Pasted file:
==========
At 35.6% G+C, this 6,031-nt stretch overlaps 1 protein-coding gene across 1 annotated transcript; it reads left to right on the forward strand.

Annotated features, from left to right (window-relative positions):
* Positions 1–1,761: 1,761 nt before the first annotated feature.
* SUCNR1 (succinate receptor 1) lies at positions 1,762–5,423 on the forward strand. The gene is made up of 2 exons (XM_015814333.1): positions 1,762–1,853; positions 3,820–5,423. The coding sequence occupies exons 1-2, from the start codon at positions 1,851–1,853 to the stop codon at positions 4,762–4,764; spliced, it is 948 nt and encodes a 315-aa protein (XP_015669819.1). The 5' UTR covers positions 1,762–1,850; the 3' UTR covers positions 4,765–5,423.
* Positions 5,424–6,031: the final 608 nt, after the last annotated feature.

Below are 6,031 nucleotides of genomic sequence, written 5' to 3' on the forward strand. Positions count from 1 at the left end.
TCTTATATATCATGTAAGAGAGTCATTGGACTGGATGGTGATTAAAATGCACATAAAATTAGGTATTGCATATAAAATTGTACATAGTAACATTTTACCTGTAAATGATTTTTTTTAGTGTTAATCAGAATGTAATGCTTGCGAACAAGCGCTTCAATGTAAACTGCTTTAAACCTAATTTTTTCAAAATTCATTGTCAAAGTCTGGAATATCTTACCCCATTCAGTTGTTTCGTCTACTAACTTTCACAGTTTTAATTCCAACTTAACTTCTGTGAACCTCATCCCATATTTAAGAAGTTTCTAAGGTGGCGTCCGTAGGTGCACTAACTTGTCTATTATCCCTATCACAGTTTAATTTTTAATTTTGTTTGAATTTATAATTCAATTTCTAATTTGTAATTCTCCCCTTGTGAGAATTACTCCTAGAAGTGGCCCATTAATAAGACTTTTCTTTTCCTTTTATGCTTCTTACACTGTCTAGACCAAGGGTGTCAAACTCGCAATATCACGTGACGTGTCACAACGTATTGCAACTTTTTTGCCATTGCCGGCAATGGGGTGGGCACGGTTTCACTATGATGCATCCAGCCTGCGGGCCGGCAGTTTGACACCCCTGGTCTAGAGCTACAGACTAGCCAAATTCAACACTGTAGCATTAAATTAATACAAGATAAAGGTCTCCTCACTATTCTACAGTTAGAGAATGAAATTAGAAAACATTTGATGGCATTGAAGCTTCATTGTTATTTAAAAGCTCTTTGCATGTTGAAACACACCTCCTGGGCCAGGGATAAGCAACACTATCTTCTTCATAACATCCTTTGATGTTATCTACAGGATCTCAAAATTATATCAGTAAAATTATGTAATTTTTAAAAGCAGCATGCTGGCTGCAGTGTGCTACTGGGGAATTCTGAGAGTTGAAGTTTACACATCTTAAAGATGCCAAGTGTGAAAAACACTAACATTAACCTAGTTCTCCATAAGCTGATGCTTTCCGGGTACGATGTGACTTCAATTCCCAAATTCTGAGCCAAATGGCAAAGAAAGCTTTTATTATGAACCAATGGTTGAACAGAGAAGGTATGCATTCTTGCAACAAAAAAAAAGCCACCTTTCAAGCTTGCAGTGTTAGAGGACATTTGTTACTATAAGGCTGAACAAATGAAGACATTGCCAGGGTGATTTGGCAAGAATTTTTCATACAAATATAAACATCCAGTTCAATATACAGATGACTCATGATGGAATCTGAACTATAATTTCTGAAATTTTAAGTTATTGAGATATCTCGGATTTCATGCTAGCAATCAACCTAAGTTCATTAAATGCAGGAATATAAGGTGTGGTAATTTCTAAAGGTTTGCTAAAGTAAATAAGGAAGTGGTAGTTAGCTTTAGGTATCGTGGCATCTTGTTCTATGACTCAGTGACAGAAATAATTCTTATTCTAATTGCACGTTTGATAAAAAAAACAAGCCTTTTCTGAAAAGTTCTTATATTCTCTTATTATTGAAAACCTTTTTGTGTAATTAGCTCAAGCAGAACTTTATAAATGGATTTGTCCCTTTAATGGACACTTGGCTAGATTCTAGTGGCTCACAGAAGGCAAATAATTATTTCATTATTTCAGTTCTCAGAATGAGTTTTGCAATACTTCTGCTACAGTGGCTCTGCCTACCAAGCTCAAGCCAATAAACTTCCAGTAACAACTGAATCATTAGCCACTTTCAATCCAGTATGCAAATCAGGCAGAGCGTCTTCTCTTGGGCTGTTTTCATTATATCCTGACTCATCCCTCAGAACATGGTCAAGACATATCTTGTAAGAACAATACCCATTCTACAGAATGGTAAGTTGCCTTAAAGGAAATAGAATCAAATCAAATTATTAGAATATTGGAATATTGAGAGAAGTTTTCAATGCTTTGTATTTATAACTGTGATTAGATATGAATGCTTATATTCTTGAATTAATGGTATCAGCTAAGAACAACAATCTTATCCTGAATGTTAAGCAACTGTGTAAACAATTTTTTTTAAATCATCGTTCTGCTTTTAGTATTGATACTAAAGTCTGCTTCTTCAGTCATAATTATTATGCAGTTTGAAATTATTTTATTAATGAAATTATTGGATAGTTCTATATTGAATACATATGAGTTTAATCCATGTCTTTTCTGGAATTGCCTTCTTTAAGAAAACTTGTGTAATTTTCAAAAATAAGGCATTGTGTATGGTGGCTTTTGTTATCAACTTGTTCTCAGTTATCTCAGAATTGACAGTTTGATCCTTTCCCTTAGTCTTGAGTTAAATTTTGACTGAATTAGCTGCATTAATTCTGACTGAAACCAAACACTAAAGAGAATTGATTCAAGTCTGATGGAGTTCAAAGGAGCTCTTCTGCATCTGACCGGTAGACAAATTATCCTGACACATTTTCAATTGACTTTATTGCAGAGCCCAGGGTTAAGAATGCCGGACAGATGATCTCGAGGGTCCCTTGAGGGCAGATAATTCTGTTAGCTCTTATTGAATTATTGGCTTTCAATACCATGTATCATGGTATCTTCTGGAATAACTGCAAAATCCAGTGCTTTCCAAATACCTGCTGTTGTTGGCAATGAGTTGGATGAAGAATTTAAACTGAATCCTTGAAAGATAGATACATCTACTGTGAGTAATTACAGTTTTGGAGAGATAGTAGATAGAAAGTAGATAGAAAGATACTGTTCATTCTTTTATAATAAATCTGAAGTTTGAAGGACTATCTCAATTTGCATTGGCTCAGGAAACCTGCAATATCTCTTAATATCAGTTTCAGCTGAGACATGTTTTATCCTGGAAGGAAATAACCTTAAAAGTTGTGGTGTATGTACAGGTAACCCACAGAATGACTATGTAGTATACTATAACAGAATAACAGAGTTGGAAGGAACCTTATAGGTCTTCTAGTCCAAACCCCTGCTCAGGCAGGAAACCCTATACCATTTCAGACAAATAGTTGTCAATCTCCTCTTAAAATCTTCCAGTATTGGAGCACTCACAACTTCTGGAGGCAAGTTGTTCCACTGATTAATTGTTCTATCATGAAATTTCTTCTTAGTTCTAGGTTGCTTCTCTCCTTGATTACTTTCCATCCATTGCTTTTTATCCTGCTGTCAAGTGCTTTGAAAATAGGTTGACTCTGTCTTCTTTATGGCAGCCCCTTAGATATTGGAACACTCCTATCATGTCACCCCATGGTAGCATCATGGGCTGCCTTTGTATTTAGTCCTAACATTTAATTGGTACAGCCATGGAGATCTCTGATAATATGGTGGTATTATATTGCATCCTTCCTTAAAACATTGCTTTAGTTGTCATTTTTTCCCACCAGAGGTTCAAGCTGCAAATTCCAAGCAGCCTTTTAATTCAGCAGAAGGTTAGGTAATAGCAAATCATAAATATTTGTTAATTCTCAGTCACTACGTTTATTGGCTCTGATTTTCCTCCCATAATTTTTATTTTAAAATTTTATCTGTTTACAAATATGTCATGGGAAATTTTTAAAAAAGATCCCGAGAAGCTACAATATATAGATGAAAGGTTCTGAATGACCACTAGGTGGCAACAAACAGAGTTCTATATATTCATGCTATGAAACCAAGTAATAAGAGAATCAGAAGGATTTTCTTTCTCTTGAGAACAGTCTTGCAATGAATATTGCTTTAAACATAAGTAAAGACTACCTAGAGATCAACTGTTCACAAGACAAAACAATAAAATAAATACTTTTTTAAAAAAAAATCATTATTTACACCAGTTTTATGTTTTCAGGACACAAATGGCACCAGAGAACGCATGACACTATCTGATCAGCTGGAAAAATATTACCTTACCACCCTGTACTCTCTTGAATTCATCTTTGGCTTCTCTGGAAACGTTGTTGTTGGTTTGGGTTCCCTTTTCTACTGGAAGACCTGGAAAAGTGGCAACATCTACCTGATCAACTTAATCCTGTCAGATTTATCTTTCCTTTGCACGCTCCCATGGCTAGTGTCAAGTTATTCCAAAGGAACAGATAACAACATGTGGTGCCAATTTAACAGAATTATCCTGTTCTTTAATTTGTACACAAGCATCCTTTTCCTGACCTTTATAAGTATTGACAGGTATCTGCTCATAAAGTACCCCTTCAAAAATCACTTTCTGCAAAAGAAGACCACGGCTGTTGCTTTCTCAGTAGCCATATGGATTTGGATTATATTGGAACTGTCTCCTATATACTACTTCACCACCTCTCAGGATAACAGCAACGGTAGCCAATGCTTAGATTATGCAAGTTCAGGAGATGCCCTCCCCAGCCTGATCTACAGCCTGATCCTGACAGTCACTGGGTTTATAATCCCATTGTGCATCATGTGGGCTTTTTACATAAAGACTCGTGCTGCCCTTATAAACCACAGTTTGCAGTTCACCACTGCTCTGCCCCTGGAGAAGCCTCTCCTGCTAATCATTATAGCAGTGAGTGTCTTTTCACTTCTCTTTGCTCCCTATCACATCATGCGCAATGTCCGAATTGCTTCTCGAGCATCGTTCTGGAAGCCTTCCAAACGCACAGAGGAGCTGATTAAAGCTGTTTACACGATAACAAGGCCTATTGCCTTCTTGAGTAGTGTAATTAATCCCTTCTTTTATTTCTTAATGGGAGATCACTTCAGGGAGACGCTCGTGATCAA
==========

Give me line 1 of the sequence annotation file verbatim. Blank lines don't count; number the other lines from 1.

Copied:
At 35.6% G+C, this 6,031-nt stretch overlaps 1 protein-coding gene across 1 annotated transcript; it reads left to right on the forward strand.